With that, you need to start networking. In-fact, you needed to start networking two-three years ago! I started to really network once I became the SONA representative for Deakin in my second year of undergrad and that networking led to not even having to apply for my current job. Networking is such a strong tool, so go to events and say hello to people. Start to actually engage with architects on Instagram, don’t just ‘like’ their photo but leave a comment.
If you’re looking for an architecture graduate position, awesome. However chances are it will take more than a week, so you will need to fill in some time. If I may suggest, look outside of architecture, but still within the industry. Maybe you go be a labourer for a builder, and dig some holes? Maybe do some drafting work, go volunteer overseas or enter a design competition. Do some things which will keep you active and engaged, don’t just sit around sending the occasional email while you binge watch entire seasons of tv shows.
What about your portfolio? I want to wrap up my portion of the post so I can share what others have tweeted, but I’ve attended two portfolio workshops ran by SONA, both were extremely helpful in gaining an understanding of what employers look for. In fact I took my portfolio I was going to apply to the Masters of Architecture with, got feedback, completely ditched it and redid it. I’ll link to both the posts below but here are some extracts;
Show a wide range of skills, and even just show the best of one thing. Example, no need to show a floor plan for each project when you can show your best floorplan. No need to include every render, just show your very best. Show your best section, as opposed to 10 sections for 4 projects. _ Summer Portfolio Workshop ’15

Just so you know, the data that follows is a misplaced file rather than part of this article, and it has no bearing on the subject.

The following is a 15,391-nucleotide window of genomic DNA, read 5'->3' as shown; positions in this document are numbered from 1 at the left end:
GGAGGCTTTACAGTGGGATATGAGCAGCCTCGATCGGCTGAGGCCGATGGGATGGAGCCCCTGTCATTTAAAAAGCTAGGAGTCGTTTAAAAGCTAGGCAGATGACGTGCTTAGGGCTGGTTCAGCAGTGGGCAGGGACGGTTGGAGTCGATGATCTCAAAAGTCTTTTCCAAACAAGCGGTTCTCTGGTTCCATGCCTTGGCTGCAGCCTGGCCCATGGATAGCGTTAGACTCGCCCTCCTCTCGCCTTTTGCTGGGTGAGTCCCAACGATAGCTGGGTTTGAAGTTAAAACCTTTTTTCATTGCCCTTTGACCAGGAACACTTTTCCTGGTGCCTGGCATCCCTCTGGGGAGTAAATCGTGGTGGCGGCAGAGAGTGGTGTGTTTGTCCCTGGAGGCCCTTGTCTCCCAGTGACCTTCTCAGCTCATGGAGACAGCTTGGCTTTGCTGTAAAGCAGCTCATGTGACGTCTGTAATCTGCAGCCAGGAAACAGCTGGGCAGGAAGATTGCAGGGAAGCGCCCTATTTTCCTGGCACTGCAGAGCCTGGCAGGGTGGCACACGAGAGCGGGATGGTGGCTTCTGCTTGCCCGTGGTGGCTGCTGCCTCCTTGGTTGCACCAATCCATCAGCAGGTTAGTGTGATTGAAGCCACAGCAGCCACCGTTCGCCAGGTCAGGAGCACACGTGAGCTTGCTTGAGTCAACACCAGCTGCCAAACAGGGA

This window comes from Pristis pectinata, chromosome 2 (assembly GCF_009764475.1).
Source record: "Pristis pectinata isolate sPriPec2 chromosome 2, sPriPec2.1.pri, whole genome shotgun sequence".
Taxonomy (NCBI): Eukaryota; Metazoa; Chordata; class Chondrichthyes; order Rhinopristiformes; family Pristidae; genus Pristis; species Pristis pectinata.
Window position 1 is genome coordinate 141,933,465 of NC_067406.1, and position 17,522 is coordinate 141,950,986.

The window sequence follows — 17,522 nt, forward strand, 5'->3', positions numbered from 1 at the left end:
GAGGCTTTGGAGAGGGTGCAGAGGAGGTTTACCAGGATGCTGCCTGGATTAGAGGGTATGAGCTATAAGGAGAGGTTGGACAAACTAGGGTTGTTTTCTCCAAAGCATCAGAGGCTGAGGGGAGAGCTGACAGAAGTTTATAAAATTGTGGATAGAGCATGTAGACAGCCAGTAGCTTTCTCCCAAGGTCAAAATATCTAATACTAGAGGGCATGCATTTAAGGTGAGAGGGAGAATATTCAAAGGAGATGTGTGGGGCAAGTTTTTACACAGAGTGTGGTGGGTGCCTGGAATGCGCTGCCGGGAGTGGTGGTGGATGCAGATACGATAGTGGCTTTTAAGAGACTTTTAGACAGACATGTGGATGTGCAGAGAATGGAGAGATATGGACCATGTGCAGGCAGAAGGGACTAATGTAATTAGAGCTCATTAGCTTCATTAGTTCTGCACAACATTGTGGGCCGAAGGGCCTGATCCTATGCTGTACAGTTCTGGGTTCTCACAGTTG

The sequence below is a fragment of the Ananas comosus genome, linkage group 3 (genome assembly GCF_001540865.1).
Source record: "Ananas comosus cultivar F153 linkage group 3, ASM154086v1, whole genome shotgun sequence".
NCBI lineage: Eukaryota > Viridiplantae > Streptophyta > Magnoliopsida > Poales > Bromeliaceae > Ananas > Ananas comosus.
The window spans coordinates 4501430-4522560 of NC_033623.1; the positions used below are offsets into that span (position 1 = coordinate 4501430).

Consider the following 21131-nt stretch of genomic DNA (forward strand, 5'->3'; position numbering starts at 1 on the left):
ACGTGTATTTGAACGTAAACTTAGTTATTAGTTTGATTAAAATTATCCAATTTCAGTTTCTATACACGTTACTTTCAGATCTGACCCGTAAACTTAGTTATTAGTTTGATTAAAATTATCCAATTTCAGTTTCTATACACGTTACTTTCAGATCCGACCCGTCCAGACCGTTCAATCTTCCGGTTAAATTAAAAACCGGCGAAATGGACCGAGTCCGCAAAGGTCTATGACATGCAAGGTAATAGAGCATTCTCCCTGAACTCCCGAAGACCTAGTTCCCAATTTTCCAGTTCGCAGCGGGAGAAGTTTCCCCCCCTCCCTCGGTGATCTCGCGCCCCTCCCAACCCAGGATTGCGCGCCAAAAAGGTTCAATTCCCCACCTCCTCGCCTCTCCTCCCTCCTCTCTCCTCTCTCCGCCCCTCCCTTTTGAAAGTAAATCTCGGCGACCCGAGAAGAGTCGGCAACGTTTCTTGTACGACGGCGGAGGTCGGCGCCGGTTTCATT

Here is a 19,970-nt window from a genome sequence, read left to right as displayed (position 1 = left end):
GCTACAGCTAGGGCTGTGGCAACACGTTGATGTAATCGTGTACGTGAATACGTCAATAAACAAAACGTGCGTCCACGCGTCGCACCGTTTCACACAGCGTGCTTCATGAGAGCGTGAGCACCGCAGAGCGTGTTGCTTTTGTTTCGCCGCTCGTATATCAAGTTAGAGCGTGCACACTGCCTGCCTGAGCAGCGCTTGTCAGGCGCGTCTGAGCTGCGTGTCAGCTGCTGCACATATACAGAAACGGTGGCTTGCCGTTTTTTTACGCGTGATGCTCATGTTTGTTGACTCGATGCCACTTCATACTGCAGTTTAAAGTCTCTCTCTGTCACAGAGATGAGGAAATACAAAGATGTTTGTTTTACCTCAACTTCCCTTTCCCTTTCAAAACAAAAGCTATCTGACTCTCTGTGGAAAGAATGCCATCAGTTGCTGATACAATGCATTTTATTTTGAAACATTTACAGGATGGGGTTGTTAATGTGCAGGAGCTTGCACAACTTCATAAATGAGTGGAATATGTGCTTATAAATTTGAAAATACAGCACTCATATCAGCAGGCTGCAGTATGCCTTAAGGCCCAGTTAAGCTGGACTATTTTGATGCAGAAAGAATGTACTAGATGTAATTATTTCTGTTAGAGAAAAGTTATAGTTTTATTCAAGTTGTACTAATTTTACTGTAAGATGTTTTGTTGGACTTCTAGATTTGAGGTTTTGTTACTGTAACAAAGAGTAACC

Some architects there said to tailor the portfolio for the position you want to have, that is if you want to be the render guru, mainly show hero-shots of your projects or if it’s drafting, show documentation. If you want to be a more all-rounder, show a bit of everything. _ Summer Portfolio Workshop
Now below are tweets from architects after I asked for some bite-sized tips.
@MihalySlocombe _ 1. Know what sort of job you want 2. Know what sort of boss you want 3. Know your value (not much at first, but will get better) 4. Treat prospective employers like people – no dear sir or madam, no email bombs to hundreds of firms
MihalySlocombe also included a link to an informative post on this blog, Panfilo. Read it here; Dear Sir or Madam
@the_kav_man _ Finding the right person to talk to is important rather than generic email addresses. It’s not hard – connect via LinkedIn, connect via someone else in the organisation, connect with someone. Chat, be friendly.
@the_kav_man _ We are more likely to hire Masters students and keep them on beyond grads than hiring grads with limited office experience. Those enthusiastic enough to work through latter stages of uni show that extra bit of proactivity.
@the_kav_man _ In saying that, I admit I’m part of the ‘problem’ that grads face. Minimum 2 or 3 years’ experience is so sought after in our industry.
@the_kav_man _ At the rubber-hits-the-road end of things, learn Revit. More demand for this than any other software. But, it may pigeon-hole you into non-domestic sectors… which is fine if that’s what you want.
@the_kav_man _ Connect with the key recruiters in the architecture world. The good ones know the majority of firms in the industry and can recommend a good fit with you and your answer to
@MihalySlocombe’s 4 questions.
@talina_edwards _ I hired my arch grad because of her authentic cover letter that communicated to me that we shared the same values about Architecture & life. Her skills & personality were a bonus & it has all worked out well!